I learned recently that he is back in town and the thought hit me with absolute panic. Why? He is not a stalker. I do not want to be with him anymore so I can’t put it down to that nervous feeling of being near someone I haven’t gotten over. But I really don’t know how to behave when he’s around. Act normal? What is normal? I’ve smiled like a lovestruck idiot at him. I’ve thrown things across the room at him. I’ve argued politics, film, books and life with him. I’ve discussed grocery bills, medical expenses and maid problems with him. I’ve made love to him and I’ve fallen asleep next to him, before him, after him. I’ve cleaned him up and mopped up his puke after a drunken night (and he’s done the same for me). I’ve yelled and said and written angry things about him and to him. There is a staggering range of what constitutes ‘normal’ between us. Where is our new normal?

I don’t know and I am not able to find a satisfactory answer to that on my own. A healthy resolution really, really needs both people for it to happen. And this relationship, as with a number of other messy ones in the earlier past, has me left holding the baby. Only it’s an ugly, dead baby that neither of us wants and it died because neither of us wanted it. I just wish he’d do me the courtesy of giving it a proper burial. Ugly or otherwise, we created that together and it deserves a funeral.

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If you liked this post, you’ll want to follow the Facebook Page. I’m Ramya Pandyan (a.k.a. Ideasmith) and I’m on Twitter and Instagram.

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I feel like a character in someone else’s coming-of-age story

….the kind about a young man discovering himself, his faith, his relationship to his environment and where he fits in. The sort of story where his thinking is turned upside down when he meets a certain woman (usually older or bohemian or both). I feel like that woman.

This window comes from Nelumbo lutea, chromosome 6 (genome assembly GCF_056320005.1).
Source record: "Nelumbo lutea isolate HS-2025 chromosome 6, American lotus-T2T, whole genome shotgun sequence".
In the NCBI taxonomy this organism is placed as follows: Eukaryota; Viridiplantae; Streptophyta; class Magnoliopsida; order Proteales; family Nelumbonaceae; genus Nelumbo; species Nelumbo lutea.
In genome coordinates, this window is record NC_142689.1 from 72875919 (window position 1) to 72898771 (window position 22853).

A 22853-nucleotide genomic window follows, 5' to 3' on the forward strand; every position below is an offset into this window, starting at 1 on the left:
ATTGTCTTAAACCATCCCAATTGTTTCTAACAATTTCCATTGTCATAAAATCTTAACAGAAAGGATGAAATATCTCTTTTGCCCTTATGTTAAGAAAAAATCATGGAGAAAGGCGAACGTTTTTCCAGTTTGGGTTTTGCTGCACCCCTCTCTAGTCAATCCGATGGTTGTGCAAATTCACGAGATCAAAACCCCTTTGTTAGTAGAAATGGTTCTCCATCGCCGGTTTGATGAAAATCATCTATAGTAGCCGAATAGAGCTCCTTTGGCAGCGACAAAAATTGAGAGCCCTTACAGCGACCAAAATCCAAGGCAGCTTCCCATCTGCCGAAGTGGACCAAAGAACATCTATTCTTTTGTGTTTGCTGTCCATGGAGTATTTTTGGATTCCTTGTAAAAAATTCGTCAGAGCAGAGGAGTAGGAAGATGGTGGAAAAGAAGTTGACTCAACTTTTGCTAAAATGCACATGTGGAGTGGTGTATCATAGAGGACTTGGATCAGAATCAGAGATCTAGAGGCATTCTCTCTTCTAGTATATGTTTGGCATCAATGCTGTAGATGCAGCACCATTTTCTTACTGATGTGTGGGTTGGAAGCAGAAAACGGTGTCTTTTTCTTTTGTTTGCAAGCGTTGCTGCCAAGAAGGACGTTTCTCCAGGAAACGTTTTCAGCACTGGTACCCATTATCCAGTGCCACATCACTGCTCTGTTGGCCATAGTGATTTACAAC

This woman surfaces in several instances of pop culture. She’s a bit of Mrs.Robinson (The Graduate) with a touch of Joan Harris (Mad Men). She’s also Penelope or a somewhat older Aphrodite. She’s independent, wiser, more mature. She challenges his notions. She intrigues him and she leaves him cold too. She understands him better than most people in his life do. And then she doesn’t seem to care at all. He gives her his secrets and she sets them aside, carefully but disinterestedly like she’s seen so many like them before. Because I have.

Is she a friend? A lover? A mentor? A mistake? A life challenge? She’s a bit of everything and when she leaves, she’s that woman.

In the recent years, I’ve been around a lot of younger men, dated a few. There is a pattern. As I get older, I find I’m getting to be more of me – tougher, more independent, more assertive and (it is hoped) wiser. It is that, precisely that which draws a certain kind of young man.

I don’t know if I like it. The attention is flattering with its sweet awe, its charming regard. But it is so much like taming a wild horse without making it dependent on you. I don’t want to be a babysitter any more. My mother hen days are over and behind me (for good, I hope). No man has been worth thus far and I’ve come to believe no man ever will be. After having been maternal for the most part of my life and visualizing a future of playing mommy I find I’m having to, even wanting to let that go. Curious feeling this, consciously letting go of something that once defined you. I figure I’ve to learn to care differently. Then I realize I’m already doing it and it feels like I just shed a hundred years of burden. It was there all along. I really, truly don’t give a damn. I can care because I feel like being generous and not because I just helplessly do.